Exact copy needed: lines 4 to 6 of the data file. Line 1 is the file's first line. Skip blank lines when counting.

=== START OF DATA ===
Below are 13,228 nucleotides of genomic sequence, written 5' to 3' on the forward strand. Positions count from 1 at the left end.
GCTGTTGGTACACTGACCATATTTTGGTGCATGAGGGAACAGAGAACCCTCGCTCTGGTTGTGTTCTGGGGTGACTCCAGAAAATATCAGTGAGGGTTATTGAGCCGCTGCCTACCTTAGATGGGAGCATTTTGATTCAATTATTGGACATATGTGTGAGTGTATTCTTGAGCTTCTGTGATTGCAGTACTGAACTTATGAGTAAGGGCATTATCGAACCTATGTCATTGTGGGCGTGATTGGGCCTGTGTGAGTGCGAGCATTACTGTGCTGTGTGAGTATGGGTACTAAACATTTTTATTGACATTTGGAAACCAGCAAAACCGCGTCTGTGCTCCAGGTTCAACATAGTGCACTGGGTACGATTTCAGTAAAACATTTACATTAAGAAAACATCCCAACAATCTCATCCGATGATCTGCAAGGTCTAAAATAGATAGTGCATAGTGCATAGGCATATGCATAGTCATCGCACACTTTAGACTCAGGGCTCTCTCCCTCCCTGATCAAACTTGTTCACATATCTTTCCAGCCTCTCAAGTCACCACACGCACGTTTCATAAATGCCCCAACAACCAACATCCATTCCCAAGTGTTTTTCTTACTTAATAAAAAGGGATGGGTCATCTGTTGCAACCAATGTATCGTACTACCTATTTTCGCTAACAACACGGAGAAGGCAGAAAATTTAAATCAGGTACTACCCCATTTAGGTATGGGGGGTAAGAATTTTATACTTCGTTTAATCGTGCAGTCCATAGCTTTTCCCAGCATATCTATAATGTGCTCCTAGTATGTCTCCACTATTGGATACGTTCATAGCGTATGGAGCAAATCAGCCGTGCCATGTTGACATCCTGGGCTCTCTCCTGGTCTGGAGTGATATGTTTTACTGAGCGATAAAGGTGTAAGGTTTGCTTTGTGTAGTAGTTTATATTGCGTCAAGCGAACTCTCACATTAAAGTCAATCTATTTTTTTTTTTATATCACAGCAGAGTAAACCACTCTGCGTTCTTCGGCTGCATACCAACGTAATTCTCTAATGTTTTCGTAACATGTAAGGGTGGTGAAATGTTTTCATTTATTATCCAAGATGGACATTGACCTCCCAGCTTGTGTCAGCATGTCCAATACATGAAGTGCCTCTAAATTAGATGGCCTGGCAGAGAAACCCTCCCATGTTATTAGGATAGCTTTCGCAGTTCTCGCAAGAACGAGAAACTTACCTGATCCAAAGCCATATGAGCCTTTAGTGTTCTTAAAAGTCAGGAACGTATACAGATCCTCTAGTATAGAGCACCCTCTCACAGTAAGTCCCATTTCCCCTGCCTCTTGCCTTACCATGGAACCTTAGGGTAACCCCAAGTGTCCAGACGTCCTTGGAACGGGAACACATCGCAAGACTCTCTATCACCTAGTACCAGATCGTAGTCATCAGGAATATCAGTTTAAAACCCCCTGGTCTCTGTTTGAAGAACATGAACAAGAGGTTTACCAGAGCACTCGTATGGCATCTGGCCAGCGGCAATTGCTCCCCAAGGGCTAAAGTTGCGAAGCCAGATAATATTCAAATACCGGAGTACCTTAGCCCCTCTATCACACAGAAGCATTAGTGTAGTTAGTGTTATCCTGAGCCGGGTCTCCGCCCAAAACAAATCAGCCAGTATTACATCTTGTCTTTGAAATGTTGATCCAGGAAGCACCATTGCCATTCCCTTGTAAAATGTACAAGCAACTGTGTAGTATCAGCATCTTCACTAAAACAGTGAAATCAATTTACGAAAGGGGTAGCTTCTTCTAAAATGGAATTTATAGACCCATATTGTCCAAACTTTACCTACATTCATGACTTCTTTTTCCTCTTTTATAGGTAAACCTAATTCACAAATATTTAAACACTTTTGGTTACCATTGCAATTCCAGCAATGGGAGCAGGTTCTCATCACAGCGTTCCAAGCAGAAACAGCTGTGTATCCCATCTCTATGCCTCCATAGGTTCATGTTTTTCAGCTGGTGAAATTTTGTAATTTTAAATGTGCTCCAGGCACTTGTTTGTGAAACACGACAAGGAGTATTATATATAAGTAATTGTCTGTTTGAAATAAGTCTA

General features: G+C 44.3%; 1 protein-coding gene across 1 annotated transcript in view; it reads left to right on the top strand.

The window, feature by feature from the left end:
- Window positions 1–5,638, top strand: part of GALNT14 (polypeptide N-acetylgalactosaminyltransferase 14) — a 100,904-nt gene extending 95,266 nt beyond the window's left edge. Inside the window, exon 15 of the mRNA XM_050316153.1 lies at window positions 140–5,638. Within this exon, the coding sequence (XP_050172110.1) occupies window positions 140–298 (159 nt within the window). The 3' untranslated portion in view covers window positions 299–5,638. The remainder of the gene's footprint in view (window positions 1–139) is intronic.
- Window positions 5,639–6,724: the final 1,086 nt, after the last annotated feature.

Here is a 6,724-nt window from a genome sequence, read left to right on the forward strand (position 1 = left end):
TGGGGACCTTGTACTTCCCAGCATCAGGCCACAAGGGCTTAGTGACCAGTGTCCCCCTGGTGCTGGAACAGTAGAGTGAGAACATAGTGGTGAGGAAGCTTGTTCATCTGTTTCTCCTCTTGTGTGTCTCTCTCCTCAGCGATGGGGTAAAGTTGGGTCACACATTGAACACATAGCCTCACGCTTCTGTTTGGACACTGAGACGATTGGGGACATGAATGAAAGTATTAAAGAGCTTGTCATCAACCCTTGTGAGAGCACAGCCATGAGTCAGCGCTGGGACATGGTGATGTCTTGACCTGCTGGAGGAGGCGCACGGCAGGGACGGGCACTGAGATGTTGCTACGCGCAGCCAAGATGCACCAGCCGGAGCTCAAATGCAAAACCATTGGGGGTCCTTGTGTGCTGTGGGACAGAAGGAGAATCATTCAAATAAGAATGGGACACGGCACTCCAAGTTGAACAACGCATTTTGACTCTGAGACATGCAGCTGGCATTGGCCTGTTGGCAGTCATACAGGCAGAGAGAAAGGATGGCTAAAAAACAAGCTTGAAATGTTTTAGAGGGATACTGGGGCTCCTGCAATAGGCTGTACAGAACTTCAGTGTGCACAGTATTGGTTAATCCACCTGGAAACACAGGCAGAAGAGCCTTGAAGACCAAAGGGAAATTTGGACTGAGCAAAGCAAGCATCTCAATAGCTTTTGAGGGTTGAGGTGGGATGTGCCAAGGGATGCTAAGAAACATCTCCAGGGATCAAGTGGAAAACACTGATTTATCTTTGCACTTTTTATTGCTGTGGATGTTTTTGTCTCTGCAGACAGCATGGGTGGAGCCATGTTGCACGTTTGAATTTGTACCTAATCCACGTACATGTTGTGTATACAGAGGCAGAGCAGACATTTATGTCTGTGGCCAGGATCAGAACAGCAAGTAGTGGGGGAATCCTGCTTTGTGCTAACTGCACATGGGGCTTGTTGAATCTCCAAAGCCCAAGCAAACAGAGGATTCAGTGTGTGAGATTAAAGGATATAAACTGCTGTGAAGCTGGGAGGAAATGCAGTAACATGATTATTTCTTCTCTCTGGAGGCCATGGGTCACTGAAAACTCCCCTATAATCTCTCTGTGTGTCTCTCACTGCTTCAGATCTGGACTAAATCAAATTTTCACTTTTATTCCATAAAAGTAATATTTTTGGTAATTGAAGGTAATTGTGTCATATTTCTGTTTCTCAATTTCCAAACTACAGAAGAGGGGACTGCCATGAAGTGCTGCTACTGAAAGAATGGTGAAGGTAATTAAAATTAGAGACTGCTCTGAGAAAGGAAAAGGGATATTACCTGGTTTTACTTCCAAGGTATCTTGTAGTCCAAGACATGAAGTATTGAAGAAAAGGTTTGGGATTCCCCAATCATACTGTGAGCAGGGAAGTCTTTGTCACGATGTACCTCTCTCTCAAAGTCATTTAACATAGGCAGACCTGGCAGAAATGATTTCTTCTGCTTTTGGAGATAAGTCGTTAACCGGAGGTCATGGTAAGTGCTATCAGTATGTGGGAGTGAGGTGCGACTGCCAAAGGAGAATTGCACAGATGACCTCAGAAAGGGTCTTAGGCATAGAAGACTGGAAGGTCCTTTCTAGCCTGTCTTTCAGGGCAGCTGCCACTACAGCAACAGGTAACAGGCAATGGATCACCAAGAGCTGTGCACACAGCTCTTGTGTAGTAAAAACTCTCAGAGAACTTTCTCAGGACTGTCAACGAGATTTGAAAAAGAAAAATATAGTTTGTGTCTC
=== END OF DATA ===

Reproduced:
The window, feature by feature from the left end:
- Window positions 1–5,638, top strand: part of GALNT14 (polypeptide N-acetylgalactosaminyltransferase 14) — a 100,904-nt gene extending 95,266 nt beyond the window's left edge. Inside the window, exon 15 of the mRNA XM_050316153.1 lies at window positions 140–5,638. Within this exon, the coding sequence (XP_050172110.1) occupies window positions 140–298 (159 nt within the window). The 3' untranslated portion in view covers window positions 299–5,638. The remainder of the gene's footprint in view (window positions 1–139) is intronic.
- Window positions 5,639–6,724: the final 1,086 nt, after the last annotated feature.